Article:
It’s a golden anniversary for me!
On December 27th, it will be 27 years since I donated a kidney to my husband. Yes, a living kidney donor for 27 years.
in photo: (l to r) Sheila Adams-Leander (donor), Eric Leander (son), and Brian Leander (recipient). Eric was 11 years old at the time of our donation/transplant.
When we came home from a June family vacation, my husband felt like he had a cold. When he couldn’t shake it in 3 weeks, he went to the doctor. We were shocked to hear the physician say he was in kidney failure. He was born with Fabry disease and the physician predicted he might need a kidney transplant in two years.
By January, my husband was in complete renal failure and was placed on hemodialysis. He felt better on dialysis, but we needed to search for a donor kidney. He was on the waiting list for a deceased donor; most relatives declined to be tested as donors. I asked to be tested as a donor and was told not to because I was probably not a match and would be disappointed.
When the call came in that I was a match, I almost fell off my office chair! We had been married 18 years and he had married the right woman! He was reluctant to take my kidney, not wanting to put me through the pain. He struggled that spring, summer, and fall with fatigue and medication side effects. He was exhausted trying to continue working and traveling as usual.
Finally in November, he was feeling so low, I reached for humor and said, “I am giving you until early January to get the kidney transplant from me or else you have to wait until next August. I don’t want to lose a full golf season from the surgery!” That broke the atmosphere and he agreed to do the transplant.
We had the surgery on December 27th, and are truly grateful for the help given by our family and friends. The church ladies brought soup, a friend went grocery shopping, another friend drove our son for his high school exams. Immediately after the surgery, my husband felt better. Because this happened 27 years ago, I had a 14-inch incision on my left side and the pain woke me up at night. Finally it went away.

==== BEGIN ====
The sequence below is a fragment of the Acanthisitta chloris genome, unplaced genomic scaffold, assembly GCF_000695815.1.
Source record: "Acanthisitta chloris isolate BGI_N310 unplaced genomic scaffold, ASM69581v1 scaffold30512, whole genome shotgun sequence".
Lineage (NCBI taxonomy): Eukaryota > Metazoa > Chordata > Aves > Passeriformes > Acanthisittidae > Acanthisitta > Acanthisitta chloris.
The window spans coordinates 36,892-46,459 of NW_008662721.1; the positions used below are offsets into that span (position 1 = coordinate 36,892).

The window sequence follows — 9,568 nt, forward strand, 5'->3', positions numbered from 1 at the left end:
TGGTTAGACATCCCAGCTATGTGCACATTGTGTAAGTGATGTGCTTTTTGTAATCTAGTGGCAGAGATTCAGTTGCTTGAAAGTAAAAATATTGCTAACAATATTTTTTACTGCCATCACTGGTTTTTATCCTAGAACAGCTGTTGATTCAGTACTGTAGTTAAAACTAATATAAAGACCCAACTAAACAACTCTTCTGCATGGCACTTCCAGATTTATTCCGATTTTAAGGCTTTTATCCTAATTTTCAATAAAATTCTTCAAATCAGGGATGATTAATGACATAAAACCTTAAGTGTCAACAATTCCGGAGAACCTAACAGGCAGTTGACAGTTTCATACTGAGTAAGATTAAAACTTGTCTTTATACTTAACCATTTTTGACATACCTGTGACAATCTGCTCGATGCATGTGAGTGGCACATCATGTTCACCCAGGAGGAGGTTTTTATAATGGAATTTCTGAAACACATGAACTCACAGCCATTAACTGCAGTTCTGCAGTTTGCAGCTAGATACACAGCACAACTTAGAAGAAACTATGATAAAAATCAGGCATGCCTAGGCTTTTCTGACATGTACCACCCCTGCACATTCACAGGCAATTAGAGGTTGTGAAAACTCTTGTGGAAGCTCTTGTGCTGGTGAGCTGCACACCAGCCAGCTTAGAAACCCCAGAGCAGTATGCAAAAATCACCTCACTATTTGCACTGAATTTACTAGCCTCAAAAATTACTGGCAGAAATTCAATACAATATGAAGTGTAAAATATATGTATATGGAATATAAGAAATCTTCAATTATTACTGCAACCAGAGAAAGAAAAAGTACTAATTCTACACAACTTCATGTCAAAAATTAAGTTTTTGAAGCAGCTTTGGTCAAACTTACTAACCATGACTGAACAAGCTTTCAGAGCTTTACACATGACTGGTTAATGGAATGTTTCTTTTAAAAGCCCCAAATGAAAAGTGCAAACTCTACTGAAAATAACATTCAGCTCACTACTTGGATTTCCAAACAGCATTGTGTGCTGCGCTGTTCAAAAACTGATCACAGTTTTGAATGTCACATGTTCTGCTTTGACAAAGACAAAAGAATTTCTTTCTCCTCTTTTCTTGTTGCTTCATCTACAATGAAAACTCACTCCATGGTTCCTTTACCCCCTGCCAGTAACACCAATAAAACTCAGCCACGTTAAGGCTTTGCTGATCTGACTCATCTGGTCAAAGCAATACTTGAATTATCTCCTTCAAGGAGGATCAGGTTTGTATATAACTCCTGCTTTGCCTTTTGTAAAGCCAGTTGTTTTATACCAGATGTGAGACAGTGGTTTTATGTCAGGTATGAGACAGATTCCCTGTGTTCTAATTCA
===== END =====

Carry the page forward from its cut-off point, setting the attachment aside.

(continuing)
In the weeks after the transplant, my husband and I looked at each other in amazement. What had we done? It was rather overwhelming emotionally. It was mostly straightforward from a physical standpoint, but giving a living organ to another? Well, it was hard to get our heads around that.
Following the transplant, there were lots of appointments and medication changes for him. I stepped away from my busy career in nursing management, entered nursing education, and volunteered on behalf of organ and tissue donation. When I realized I’d be in academics the rest of my career, I decided to work on a PhD. It’s the calling card for a university professor.
The doctoral research dissertation is a long process in which a person identifies an area of study, reads all the literature, designs and conducts research, and ideally publishes that study. I decided to study living kidney donation since I already knew a lot about that! I decided to study Black American living kidney donors because there was little published information about this population.
My husband lived another 20 years with the kidney. Currently I am healthy, take no special meds and am on no special diet. Going past 27 years for me being a living donor, I’d do it again in a heartbeat.